Port Hueneme is a small beach city in Ventura County, California surrounded by the city of Oxnard and the Santa Barbara Channel. The name derives from the Spanish spelling of the Chumash wene me, meaning “Resting Place”. Juan Rodríguez Cabrillo explored this area and the adjacent Channel Islands in October 1542. The town’s name was officially changed to Port Hueneme in 1939 and was incorporated March 24, 1948. Thomas Bard learned of the submarine canyon at Point Hueneme and took advantage of the canyon depth to construct the Hueneme Wharf in 1871 here. The existing street grid of the town was formally laid out in 1888. Until the construction of the Montalvo Cutoff that brought the railroad to nearby Oxnard, the wharf was the principal means of transportation for that portion of Ventura County lying south of the Santa Clara River. Hueneme was the second largest grain shipping port on the Pacific coast between 1871 and 1895. Both the Port of Hueneme and Naval Base Ventura County lie within city limits.
Port Hueneme has a south-facing sand beach, known for its surfing. The beach has a wooden fishing pier and is about a mile long between Ormond Beach downcoast and Point Hueneme Light at the harbor entrance shared by the naval base and the port. The Waterfront Promenade, also known as the Lighthouse Promenade, provides a paved public access along the shoreline with two historic sites at view points: the 1872 Wharf and the Oxnard Packing House. There are also picnic tables and barbecue grills. The Port of Hueneme, shared with Oxnard Harbor District and Naval Base Ventura County, is the only deep water port between the Port of Los Angeles and the Port of San Francisco, and the only Navy controlled harbor between San Diego Bay and Puget Sound in Washington state.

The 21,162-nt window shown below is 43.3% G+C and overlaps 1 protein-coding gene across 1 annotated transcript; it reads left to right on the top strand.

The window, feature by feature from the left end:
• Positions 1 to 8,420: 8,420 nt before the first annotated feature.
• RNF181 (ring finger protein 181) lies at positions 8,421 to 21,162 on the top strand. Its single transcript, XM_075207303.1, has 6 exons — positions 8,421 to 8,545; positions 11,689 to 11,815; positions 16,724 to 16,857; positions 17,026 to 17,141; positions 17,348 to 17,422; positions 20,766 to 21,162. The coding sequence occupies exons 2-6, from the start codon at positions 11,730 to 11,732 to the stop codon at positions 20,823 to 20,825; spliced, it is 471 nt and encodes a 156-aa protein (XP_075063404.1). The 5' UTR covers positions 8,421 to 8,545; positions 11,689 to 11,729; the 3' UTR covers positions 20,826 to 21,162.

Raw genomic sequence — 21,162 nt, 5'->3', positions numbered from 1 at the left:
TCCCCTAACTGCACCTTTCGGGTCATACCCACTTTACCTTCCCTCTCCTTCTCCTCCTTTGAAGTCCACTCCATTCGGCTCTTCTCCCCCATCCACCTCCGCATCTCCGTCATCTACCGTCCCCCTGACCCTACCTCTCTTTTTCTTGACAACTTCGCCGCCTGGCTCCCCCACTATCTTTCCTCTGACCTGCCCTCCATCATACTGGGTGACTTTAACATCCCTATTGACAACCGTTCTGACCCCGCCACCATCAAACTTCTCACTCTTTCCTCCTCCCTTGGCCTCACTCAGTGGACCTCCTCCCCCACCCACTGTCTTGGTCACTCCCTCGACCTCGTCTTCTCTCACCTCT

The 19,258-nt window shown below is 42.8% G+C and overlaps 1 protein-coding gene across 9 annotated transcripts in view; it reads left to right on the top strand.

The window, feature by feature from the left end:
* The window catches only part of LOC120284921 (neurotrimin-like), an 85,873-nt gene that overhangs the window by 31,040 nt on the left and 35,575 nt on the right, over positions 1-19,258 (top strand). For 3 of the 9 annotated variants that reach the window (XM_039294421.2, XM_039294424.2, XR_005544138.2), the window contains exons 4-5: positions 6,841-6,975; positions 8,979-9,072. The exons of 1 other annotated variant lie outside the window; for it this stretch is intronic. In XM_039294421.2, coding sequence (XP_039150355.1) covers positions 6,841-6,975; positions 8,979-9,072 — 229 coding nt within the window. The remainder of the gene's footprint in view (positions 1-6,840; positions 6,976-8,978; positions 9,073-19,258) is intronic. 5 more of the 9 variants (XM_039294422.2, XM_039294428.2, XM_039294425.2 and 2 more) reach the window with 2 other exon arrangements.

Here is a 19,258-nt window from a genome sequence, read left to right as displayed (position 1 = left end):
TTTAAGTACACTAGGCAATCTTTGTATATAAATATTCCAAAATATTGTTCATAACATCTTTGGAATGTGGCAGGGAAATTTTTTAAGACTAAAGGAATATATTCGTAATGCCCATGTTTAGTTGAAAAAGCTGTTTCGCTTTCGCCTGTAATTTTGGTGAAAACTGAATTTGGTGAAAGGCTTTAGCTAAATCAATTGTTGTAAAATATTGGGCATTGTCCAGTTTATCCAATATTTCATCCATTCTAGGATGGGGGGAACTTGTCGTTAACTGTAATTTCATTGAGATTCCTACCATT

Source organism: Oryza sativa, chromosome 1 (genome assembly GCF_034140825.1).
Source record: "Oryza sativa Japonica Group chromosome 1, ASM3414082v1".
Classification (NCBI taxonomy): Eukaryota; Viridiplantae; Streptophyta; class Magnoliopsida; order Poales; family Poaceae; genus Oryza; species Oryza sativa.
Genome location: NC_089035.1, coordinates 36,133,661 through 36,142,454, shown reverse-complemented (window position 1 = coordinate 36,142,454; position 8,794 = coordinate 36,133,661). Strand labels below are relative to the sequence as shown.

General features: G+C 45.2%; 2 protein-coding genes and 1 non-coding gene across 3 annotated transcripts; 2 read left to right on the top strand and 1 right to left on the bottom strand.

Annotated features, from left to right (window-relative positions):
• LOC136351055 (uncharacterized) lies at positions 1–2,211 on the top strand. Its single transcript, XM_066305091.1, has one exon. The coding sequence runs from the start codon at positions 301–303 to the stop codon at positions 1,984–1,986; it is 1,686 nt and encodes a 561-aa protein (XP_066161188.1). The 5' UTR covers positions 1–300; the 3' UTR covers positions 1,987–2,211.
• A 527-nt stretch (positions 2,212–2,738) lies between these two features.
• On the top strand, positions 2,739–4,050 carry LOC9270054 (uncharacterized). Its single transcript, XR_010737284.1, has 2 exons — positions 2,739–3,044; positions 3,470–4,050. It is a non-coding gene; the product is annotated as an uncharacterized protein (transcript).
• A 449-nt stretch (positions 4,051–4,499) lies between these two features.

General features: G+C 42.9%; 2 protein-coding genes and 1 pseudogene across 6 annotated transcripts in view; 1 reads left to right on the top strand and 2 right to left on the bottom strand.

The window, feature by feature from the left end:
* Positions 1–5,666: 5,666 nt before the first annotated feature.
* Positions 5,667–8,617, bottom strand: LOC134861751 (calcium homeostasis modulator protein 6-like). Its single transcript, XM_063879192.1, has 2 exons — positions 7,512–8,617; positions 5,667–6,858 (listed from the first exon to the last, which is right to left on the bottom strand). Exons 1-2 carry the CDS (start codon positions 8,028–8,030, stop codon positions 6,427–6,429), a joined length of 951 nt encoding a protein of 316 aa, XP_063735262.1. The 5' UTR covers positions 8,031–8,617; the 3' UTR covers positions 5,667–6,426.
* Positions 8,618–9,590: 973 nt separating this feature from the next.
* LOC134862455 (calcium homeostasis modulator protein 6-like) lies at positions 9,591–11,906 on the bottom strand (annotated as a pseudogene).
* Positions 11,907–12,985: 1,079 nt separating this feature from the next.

Prior to the “Hueneme Beach Festival”, the HHD Board of Directors ran the ‘Port Hueneme Harbor Days Festival & Parade’ with food, bands, entertainment, kids attractions, vendor booths, and activities, such as kite-flying contests, sand sculpture contests, metal detection contests, and a long time ago, bathing suit contests. HHB was started in 1950 and ended in 2001, after 51 years of successful operations. The demise came from a lack of city support, and financial troubles such as an increases in fees for insurance, and food handling regulations. There are pictures of the early Hueneme Harbor Days Festival at the local history museum.